To Your Good Health: Weight Gain Not Inevitable Part of Aging
Dear Dr. Roach: I’m a woman and will be 59 in a month. I’m in excellent health. I’ve worked out seriously with weight-bearing exercises for nearly 30 years. I have great muscle tone, and I believe I am height/weight proportional (5 feet, 2 inches tall, weigh 130 pounds).
Is it inevitable that women gain weight as they age? Is it possible to maintain weight past menopause? I have slowly gained five pounds in the past year, and I’ve developed a little bulge under my navel. I’ve increased my cardio workout to lose weight, while continuing my weight-lifting regimen. I seem to be getting results slowly but surely. But that bulge is still there. Should I just learn to live with it? — D.H.
Answer: Many women would be very envious of your good health and even your current weight and waistline numbers. However, in your case, it is healthiest to continue at the same weight you have been all your life. Also, abdominal fat is the most metabolically active fat, and the one most likely to increase your risk of heart disease.
It’s not inevitable that you’ll gain weight. Both men and women tend to slow down a bit metabolically as we age. Unless exercise increases or food intake decreases, you are at risk for weight gain. Highly processed, starchy foods may increase your risk of weight gain.
Slow but sure results definitely are best, so keep at it and don’t get frustrated.
Dear Dr. Roach: What can you tell me about prurigo nodularis? Is there a cure? — N.R.
Answer: “Prurigo” is from the Latin word for “itching,” and so prurigo nodularis is a chronic skin condition of itchy nodules, most commonly on the outsides of the arms and legs. The itching can be quite severe. Because prurigo nodularis sometimes is associated with systemic medical disease, the dermatologist normally will look for kidney and liver problems and chronic infections.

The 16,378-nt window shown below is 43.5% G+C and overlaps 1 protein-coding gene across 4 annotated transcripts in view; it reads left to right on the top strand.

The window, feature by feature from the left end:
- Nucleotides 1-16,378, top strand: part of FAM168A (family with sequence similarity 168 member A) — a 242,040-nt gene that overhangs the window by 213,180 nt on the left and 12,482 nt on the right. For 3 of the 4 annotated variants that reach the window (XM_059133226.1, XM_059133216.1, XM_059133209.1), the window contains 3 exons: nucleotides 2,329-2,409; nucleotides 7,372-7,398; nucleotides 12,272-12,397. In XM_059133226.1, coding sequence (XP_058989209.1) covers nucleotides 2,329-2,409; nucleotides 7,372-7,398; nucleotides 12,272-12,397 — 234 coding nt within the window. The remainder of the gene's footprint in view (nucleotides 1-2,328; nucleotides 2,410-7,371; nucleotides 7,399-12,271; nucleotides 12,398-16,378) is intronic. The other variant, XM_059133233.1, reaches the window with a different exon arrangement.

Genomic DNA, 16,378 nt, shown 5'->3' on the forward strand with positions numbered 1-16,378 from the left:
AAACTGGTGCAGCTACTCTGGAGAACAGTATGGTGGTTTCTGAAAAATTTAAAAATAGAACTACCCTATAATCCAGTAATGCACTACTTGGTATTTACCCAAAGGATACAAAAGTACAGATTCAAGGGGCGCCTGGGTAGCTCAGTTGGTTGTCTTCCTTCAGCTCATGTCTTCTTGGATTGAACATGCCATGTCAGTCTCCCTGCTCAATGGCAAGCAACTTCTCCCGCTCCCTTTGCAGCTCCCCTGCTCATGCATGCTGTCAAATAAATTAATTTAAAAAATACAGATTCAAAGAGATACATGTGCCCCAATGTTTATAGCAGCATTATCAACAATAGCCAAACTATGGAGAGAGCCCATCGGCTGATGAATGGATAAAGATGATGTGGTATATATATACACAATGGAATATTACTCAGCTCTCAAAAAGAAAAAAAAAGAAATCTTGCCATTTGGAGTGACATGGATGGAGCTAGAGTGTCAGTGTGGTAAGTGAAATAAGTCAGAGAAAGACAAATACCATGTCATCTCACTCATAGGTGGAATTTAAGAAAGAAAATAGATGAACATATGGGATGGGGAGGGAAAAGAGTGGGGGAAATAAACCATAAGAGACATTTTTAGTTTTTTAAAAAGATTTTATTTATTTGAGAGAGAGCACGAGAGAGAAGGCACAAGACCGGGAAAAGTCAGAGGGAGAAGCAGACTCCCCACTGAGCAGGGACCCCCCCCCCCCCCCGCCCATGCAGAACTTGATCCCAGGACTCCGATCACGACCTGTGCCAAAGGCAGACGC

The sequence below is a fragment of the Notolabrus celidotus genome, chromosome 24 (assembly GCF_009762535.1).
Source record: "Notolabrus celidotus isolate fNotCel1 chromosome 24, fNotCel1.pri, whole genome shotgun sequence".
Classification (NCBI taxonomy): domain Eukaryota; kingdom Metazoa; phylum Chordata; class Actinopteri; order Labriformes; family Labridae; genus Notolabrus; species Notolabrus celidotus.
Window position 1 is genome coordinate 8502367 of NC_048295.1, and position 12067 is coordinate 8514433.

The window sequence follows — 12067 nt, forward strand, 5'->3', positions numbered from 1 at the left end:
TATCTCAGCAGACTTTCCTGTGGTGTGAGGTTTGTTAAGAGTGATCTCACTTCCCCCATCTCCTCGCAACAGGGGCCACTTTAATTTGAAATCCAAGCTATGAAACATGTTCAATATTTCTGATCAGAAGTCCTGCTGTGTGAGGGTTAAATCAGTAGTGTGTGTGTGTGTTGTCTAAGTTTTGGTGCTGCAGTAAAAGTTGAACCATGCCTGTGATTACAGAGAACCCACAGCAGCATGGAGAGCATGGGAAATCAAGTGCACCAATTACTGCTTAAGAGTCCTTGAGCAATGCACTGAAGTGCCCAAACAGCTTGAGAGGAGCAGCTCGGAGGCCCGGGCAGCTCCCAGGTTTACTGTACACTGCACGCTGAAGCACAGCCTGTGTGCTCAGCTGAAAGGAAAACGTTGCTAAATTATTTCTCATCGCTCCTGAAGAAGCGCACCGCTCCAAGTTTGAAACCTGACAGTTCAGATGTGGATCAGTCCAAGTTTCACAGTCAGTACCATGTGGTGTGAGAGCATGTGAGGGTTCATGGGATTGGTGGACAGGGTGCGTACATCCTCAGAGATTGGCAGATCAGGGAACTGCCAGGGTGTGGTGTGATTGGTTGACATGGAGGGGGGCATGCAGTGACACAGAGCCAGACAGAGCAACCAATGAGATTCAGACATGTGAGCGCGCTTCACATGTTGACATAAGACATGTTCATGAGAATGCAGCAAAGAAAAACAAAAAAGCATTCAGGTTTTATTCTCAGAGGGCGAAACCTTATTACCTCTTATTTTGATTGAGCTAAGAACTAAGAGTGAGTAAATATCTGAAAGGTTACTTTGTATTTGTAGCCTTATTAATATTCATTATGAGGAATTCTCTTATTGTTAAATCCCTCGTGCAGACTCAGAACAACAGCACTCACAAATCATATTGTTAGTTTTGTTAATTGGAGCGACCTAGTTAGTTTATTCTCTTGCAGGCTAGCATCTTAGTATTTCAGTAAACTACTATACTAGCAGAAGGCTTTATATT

Unfortunately, there is not a cure. Most people get relief from steroids, and ointments tend to be more powerful than the cream form. Placing a bandage on top further increases effectiveness. Injection of steroids can be done by an expert, usually a dermatologist.
Dear Dr. Roach: I’m a 69-year-old circumcised male with no particular problem until a year ago, when I got a small, painful tear in the skin of my penis while having sex with my wife. It healed within two or three days, but this has happened each time we have sex, sometimes on the same site and sometimes further around. I’ve stopped having sex because it happens every time. Can you suggest a solution? — R.C.
Answer: My first thought is that this might be due to trauma, and that a lubricant might be a really good idea. However, since it has been going on for so long, I am a bit concerned about a possible skin issue, so I’d recommend a careful exam by your doctor, a dermatologist or a urologist.
Dr. Roach regrets that he is unable to answer individual letters, but will incorporate them in the column whenever possible. Readers may email questions to ToYourGoodHealth@med.cornell.edu or request an order form of available health newsletters at P.O. Box 536475, Orlando, FL 32853-6475.